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An Evening with Yona Harvey, John Murillo, and Jacob Strautmann
September 11, 2020 @ 7:00 pm - 8:30 pmFree – $25
Join three amazing Four Way Books poets—Yona Harvey, John Murillo, and Jacob Strautmann— as they read from their new collections.
Support these poets and their press by ordering their books on Four Way’s website and use a special HVWC discount when ordering any of the readers’ new books: You Don’t Have to Go to Mars for Love, Kontemporary Amerikan Poetry, and The Land of the Dead Is Open for Business. HVWC2020. Order any (or all of these) three Four Way Books here:
Yona Harvey is an American poet and recipient of the the Kate Tufts Discovery Award for her first poetry collection, Hemming the Water. Her second poetry collection, You Don’t Have to Go to Mars for Love, is forthcoming from Four Way Books in fall 2020. She is among the first black women to write for Marvel Comics since the company’s founding in 1939 and the first black woman to write for the Marvel character Storm. She facilitates creative writing workshops, delivers writing-specific speaker topics, and has worked with teenagers writing about mental health issues in collaboration with Creative Nonfiction magazine. Her website is yonaharvey.com. Hemming the Water by Yona Harvey is the recipient of the 2014 Kate Tufts Discovery Award, a finalist for the 2014 Ohioana Book Award, a nominee for the 2014 Hurston/Wright Legacy Award in Poetry, and a finalist for the 2013 IndieFab Award for Poetry. Yona Harvey has been honored with the 2016 Carol Brown Award as an Established Artist.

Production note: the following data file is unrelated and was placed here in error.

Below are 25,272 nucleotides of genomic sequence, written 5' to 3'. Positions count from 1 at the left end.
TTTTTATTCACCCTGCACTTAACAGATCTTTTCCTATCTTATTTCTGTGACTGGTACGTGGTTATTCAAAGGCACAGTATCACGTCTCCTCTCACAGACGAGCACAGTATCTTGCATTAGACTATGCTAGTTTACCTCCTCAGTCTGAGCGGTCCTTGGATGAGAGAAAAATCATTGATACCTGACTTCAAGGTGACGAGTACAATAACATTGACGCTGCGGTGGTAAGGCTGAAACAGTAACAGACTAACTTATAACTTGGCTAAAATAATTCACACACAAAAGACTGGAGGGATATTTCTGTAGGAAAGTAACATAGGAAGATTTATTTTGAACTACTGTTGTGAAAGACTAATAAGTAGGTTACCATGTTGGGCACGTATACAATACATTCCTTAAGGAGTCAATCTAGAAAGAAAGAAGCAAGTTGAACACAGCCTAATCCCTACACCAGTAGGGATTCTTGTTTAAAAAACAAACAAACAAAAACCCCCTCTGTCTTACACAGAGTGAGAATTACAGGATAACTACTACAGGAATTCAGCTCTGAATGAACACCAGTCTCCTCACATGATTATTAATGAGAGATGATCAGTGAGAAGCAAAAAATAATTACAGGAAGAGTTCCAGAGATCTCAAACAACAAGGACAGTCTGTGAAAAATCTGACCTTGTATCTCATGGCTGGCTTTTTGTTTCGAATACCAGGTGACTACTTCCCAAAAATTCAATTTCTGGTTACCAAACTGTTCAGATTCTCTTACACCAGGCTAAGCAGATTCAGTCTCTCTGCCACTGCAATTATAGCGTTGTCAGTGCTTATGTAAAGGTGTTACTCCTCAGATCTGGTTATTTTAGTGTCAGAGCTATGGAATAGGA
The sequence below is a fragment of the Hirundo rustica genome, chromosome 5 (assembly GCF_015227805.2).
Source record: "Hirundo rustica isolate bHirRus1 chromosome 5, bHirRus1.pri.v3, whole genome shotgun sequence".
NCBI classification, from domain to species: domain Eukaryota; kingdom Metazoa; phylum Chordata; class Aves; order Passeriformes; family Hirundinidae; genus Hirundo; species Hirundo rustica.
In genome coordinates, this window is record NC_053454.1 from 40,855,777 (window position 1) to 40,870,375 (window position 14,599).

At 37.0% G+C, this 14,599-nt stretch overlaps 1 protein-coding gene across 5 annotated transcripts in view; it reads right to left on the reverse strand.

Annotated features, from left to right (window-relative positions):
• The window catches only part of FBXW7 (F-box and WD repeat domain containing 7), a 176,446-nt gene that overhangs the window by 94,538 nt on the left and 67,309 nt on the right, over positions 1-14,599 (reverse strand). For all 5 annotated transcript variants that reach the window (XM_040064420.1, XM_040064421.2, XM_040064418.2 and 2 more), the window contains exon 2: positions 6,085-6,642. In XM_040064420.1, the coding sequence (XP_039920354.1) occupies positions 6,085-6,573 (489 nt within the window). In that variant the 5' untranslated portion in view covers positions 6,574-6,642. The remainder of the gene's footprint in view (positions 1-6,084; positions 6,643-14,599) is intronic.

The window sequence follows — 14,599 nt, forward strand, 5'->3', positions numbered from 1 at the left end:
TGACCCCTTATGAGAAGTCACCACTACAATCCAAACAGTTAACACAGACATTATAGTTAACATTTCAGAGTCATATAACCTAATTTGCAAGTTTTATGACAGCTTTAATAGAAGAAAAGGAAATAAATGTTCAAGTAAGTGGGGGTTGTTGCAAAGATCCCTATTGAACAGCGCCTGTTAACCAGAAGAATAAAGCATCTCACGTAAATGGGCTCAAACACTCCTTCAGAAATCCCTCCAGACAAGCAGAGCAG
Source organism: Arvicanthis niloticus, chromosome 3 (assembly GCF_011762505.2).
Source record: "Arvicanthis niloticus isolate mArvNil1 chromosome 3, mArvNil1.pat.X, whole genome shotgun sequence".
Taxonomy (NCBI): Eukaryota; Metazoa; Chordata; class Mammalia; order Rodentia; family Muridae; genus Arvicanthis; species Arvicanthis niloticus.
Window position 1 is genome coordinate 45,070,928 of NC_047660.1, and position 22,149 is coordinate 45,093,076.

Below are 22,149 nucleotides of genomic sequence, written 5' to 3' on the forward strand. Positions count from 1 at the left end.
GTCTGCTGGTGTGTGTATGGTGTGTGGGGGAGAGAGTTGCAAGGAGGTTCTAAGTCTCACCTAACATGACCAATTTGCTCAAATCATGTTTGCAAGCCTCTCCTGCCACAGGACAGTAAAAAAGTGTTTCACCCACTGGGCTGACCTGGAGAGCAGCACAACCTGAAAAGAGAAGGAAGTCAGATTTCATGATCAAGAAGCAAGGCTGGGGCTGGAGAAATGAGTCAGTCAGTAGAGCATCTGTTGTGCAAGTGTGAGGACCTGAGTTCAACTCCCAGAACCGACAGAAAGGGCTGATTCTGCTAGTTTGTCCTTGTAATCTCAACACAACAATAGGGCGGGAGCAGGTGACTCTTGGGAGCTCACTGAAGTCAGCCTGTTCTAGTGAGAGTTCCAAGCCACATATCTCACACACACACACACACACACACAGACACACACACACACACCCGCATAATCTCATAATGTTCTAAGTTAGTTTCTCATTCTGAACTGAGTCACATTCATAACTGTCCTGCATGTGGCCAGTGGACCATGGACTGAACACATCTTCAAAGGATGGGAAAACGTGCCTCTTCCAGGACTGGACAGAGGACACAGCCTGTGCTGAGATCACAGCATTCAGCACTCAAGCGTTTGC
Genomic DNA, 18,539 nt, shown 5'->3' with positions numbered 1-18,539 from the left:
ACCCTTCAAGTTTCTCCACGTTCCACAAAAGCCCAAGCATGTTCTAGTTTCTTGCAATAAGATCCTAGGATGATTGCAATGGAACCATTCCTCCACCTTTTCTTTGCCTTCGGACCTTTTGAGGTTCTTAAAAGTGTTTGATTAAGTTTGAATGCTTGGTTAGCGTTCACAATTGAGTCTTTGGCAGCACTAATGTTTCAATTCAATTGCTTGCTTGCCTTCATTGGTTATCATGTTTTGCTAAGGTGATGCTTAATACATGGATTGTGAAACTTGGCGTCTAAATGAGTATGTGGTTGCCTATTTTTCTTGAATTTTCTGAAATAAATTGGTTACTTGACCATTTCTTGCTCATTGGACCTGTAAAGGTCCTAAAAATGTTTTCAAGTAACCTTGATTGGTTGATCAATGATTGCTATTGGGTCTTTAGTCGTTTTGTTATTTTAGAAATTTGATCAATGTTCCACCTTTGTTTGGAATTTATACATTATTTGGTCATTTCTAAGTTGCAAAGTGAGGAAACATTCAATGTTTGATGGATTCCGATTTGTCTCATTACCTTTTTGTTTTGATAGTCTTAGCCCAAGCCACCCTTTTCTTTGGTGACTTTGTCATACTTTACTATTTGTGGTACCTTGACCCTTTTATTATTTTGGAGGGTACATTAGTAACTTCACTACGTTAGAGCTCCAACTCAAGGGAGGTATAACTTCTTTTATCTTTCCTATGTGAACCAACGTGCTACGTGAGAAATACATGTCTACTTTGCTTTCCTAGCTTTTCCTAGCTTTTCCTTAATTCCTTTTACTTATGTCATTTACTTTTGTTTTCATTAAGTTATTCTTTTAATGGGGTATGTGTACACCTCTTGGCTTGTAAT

John Murillo, Kontemporary Amerikan Poetry (Four Way Books, 2020) is the author of the poetry collection, Up Jump the Boogie (originally from Cypher and reissued from Four Way Books), finalist for both the Kate Tufts Discovery Award and the PEN Open Book Award. His honors include a Pushcart Prize, two Larry Neal writers awards, the J. Howard and Barbara M. J. Wood Prize from the Poetry Foundation, and fellowships from the National Endowment for the Arts, the Bread Loaf Writers’ Conference, the Fine Arts Work Center in Provincetown, the Cave Canem Foundation, the MacDowell Colony, and the Wisconsin Institute for Creative Writing. His poems have appeared in various journals and anthologies including American Poetry Review, Poetry, and Best American Poetry 2017 and 2019. He is an assistant professor of English at Wesleyan University and also teaches in the low-residency MFA program at Sierra Nevada College.
John Murillo’s second book is a reflective look at the legacy of institutional, accepted violence against Blacks and Latinos and the personal and societal wreckage wrought by long histories of subjugation. A sparrow trapped in a car window evokes a mother battered by a father’s fists; a workout at an iron gym recalls a long-ago mentor who pushed the speaker “to become something unbreakable.” The presence of these and poetic forbears—Gil Scott-Heron, Yusef Komunyakaa—provide a context for strength in the face of danger and anger. At the heart of the book is a sonnet crown triggered by the shooting deaths of three Brooklyn men that becomes an extended meditation on the history of racial injustice and the notion of payback as a form of justice. “Maybe memory is the only home / you get,” Murillo writes, “and rage, where you/first learn how fragile the axis/upon which everything tilts.”
The Land of the Dead Is Open for Business is an extended elegy for Jacob Strautmann’s home state of West Virginia and its generations of inhabitants sold out by the false promise of the American Dream. Throughout the book, voices rise up from the page to describe a landscape eroded and plundered by runaway capitalism—its mountain tops leveled by the extractive industries, its waters polluted by runoff from mines—and the fallout from that waste. Those who remain are consigned to life in a ravaged land denuded of nature where birds die and “Sheep/birth limp two-headed things and some / that speak like men if they speak at all.”
Raised in Marshall County, WV, Jacob Strautmann is a recipient of the Massachusetts Poetry Fellowship from the Massachusetts Cultural Council. His poems have appeared in the Boston Globe, Agni Magazine, Salamander Magazine, Southern Humanities Review, Blackbird, and others. He is the Department Manager of Economics at Boston University, where he also teaches playwriting. He lives in Belmont, MA with his partner Valerie Duff and their two children.